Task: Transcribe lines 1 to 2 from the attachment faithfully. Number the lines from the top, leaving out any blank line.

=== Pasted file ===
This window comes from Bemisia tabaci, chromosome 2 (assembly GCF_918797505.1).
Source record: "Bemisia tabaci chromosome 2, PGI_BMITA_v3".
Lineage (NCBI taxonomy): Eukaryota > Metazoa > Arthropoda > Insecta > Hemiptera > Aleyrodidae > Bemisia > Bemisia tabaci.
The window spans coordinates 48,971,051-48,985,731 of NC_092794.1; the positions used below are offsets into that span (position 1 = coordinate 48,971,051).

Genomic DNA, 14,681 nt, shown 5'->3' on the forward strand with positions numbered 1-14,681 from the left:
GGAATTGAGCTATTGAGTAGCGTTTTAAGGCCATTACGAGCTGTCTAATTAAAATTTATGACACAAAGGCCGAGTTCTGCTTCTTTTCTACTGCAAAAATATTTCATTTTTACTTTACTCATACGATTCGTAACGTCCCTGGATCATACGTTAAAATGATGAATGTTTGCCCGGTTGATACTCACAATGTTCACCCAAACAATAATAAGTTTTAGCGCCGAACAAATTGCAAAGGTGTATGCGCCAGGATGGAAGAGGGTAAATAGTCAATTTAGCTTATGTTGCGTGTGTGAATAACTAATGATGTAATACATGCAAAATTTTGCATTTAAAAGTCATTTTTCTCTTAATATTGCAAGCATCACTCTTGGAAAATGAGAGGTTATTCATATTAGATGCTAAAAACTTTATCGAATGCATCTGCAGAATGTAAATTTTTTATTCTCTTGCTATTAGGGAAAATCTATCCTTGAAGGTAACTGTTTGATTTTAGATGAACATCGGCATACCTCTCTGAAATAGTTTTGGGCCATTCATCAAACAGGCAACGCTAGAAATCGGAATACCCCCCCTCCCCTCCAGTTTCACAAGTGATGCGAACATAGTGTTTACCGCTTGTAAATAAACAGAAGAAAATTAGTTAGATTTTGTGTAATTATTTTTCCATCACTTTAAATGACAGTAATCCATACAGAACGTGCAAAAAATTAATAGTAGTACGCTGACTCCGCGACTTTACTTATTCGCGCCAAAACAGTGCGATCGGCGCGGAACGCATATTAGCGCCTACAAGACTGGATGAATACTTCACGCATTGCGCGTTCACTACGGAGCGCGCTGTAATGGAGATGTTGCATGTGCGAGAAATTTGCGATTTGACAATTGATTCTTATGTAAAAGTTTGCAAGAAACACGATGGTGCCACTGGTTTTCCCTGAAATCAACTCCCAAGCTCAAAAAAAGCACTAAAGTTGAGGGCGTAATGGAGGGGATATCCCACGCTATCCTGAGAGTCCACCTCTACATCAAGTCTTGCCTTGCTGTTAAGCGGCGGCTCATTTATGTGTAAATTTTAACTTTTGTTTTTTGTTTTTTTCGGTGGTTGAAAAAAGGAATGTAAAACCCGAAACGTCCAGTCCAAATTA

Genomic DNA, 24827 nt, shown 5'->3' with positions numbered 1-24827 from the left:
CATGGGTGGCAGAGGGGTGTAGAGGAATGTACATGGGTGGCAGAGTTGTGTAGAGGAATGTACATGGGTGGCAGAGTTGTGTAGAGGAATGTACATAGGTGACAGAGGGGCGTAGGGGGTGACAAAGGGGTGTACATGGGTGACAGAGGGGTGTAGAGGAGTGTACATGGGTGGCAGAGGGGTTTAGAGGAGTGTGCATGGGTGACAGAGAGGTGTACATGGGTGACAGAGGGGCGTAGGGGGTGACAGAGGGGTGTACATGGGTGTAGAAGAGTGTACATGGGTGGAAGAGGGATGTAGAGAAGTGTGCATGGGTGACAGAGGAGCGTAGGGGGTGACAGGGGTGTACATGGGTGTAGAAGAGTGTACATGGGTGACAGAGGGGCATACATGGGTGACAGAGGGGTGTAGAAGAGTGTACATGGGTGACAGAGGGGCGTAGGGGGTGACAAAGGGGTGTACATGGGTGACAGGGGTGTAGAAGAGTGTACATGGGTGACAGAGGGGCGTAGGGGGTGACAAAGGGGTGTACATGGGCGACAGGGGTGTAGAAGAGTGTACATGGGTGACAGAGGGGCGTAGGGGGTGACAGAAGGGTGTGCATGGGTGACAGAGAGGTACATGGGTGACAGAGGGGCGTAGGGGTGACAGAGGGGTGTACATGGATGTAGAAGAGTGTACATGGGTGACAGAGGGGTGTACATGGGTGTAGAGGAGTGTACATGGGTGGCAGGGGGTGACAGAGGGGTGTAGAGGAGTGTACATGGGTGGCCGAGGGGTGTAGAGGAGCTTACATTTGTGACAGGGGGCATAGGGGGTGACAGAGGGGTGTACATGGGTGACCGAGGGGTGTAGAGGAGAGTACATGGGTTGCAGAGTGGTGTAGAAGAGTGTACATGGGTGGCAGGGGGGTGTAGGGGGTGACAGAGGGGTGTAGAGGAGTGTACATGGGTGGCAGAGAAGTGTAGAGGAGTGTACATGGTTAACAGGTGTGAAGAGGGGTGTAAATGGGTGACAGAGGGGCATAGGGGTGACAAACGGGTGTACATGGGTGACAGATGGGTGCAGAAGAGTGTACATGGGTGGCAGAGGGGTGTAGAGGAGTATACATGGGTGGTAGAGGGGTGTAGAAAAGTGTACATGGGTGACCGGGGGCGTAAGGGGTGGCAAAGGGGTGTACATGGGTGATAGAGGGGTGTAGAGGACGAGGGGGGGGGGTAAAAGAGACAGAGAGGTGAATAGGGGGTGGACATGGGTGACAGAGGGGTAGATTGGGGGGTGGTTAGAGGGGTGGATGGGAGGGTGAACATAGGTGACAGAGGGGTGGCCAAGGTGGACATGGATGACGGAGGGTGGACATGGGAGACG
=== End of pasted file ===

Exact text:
This window comes from Bemisia tabaci, chromosome 2 (assembly GCF_918797505.1).
Source record: "Bemisia tabaci chromosome 2, PGI_BMITA_v3".